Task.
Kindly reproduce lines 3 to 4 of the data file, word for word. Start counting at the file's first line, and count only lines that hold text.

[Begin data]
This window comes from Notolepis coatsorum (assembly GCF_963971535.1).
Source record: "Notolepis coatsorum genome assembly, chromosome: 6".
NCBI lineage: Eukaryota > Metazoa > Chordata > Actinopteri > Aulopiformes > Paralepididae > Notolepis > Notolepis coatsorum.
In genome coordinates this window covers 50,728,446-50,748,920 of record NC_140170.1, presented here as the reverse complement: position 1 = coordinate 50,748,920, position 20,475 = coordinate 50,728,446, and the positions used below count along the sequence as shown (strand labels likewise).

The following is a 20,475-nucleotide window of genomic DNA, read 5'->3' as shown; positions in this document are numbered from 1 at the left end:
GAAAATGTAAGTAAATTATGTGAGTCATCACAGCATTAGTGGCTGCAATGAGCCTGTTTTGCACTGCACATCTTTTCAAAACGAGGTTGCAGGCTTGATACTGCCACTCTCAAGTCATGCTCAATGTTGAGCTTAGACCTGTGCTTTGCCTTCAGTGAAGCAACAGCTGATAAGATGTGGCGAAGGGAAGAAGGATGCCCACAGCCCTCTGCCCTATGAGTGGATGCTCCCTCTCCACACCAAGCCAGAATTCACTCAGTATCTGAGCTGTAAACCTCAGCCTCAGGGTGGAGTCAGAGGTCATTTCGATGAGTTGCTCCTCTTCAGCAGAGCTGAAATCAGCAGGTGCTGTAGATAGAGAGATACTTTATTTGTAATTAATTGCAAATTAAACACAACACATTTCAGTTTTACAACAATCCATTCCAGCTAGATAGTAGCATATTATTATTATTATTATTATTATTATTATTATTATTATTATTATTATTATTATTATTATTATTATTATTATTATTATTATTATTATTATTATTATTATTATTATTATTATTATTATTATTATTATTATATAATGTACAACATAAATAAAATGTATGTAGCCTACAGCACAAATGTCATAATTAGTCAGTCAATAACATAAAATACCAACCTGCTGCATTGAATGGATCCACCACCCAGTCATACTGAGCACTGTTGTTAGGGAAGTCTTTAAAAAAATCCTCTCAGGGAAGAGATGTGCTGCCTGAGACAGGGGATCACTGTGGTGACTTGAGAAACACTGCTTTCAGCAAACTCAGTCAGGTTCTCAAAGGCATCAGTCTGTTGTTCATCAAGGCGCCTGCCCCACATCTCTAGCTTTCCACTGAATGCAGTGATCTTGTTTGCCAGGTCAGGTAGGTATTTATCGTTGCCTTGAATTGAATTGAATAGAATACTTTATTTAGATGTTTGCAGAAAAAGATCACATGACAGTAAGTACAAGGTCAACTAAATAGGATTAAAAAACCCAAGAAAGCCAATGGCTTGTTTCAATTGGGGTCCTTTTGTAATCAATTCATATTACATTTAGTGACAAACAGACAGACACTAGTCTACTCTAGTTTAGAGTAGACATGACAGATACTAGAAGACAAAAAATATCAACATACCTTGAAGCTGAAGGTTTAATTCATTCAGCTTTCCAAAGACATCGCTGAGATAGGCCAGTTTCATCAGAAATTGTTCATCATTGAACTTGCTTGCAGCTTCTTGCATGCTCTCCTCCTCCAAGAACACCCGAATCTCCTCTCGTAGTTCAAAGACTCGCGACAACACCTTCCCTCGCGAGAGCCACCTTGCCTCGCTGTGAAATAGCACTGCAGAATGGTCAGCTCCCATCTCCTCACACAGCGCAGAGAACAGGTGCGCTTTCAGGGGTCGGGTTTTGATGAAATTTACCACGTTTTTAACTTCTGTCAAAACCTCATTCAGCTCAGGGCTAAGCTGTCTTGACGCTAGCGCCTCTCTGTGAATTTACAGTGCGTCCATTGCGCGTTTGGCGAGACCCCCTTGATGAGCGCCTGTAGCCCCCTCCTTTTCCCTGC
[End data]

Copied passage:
NCBI lineage: Eukaryota > Metazoa > Chordata > Actinopteri > Aulopiformes > Paralepididae > Notolepis > Notolepis coatsorum.
In genome coordinates this window covers 50,728,446-50,748,920 of record NC_140170.1, presented here as the reverse complement: position 1 = coordinate 50,748,920, position 20,475 = coordinate 50,728,446, and the positions used below count along the sequence as shown (strand labels likewise).